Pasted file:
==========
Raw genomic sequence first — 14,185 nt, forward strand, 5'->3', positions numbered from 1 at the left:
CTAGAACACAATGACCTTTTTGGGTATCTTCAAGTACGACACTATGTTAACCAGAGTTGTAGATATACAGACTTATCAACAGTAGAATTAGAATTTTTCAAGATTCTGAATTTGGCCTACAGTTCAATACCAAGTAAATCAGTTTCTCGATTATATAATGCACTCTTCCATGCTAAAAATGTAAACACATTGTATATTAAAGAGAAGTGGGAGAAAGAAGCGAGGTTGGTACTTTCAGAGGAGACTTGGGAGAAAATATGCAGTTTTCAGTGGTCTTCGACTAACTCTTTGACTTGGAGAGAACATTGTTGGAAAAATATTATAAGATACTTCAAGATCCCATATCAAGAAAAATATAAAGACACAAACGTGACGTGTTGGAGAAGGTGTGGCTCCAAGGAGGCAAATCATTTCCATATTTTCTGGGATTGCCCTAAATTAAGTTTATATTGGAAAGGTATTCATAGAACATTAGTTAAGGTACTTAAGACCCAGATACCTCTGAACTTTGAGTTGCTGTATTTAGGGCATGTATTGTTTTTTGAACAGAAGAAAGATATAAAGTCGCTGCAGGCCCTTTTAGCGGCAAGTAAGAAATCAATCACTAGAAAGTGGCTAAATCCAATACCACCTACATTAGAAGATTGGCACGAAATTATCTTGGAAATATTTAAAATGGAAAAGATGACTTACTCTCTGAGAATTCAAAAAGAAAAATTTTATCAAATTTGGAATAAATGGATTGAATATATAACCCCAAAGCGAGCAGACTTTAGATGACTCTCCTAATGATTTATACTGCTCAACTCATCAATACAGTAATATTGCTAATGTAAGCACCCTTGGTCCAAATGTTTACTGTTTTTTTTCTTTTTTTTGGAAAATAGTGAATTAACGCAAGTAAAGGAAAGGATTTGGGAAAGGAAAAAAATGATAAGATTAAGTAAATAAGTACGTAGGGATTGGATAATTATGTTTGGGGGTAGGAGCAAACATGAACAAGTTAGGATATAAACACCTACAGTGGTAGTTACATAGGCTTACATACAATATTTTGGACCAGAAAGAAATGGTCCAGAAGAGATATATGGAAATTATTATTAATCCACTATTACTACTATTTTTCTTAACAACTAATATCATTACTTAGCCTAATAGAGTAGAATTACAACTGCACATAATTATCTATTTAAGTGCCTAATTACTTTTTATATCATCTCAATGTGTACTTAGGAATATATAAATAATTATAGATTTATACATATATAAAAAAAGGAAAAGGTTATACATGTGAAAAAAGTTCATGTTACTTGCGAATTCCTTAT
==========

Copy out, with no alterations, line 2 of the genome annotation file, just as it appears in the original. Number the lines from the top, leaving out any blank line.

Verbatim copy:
CTAGAACACAATGACCTTTTTGGGTATCTTCAAGTACGACACTATGTTAACCAGAGTTGTAGATATACAGACTTATCAACAGTAGAATTAGAATTTTTCAAGATTCTGAATTTGGCCTACAGTTCAATACCAAGTAAATCAGTTTCTCGATTATATAATGCACTCTTCCATGCTAAAAATGTAAACACATTGTATATTAAAGAGAAGTGGGAGAAAGAAGCGAGGTTGGTACTTTCAGAGGAGACTTGGGAGAAAATATGCAGTTTTCAGTGGTCTTCGACTAACTCTTTGACTTGGAGAGAACATTGTTGGAAAAATATTATAAGATACTTCAAGATCCCATATCAAGAAAAATATAAAGACACAAACGTGACGTGTTGGAGAAGGTGTGGCTCCAAGGAGGCAAATCATTTCCATATTTTCTGGGATTGCCCTAAATTAAGTTTATATTGGAAAGGTATTCATAGAACATTAGTTAAGGTACTTAAGACCCAGATACCTCTGAACTTTGAGTTGCTGTATTTAGGGCATGTATTGTTTTTTGAACAGAAGAAAGATATAAAGTCGCTGCAGGCCCTTTTAGCGGCAAGTAAGAAATCAATCACTAGAAAGTGGCTAAATCCAATACCACCTACATTAGAAGATTGGCACGAAATTATCTTGGAAATATTTAAAATGGAAAAGATGACTTACTCTCTGAGAATTCAAAAAGAAAAATTTTATCAAATTTGGAATAAATGGATTGAATATATAACCCCAAAGCGAGCAGACTTTAGATGACTCTCCTAATGATTTATACTGCTCAACTCATCAATACAGTAATATTGCTAATGTAAGCACCCTTGGTCCAAATGTTTACTGTTTTTTTTCTTTTTTTTGGAAAATAGTGAATTAACGCAAGTAAAGGAAAGGATTTGGGAAAGGAAAAAAATGATAAGATTAAGTAAATAAGTACGTAGGGATTGGATAATTATGTTTGGGGGTAGGAGCAAACATGAACAAGTTAGGATATAAACACCTACAGTGGTAGTTACATAGGCTTACATACAATATTTTGGACCAGAAAGAAATGGTCCAGAAGAGATATATGGAAATTATTATTAATCCACTATTACTACTATTTTTCTTAACAACTAATATCATTACTTAGCCTAATAGAGTAGAATTACAACTGCACATAATTATCTATTTAAGTGCCTAATTACTTTTTATATCATCTCAATGTGTACTTAGGAATATATAAATAATTATAGATTTATACATATATAAAAAAAGGAAAAGGTTATACATGTGAAAAAAGTTCATGTTACTTGCGAATTCCTTAT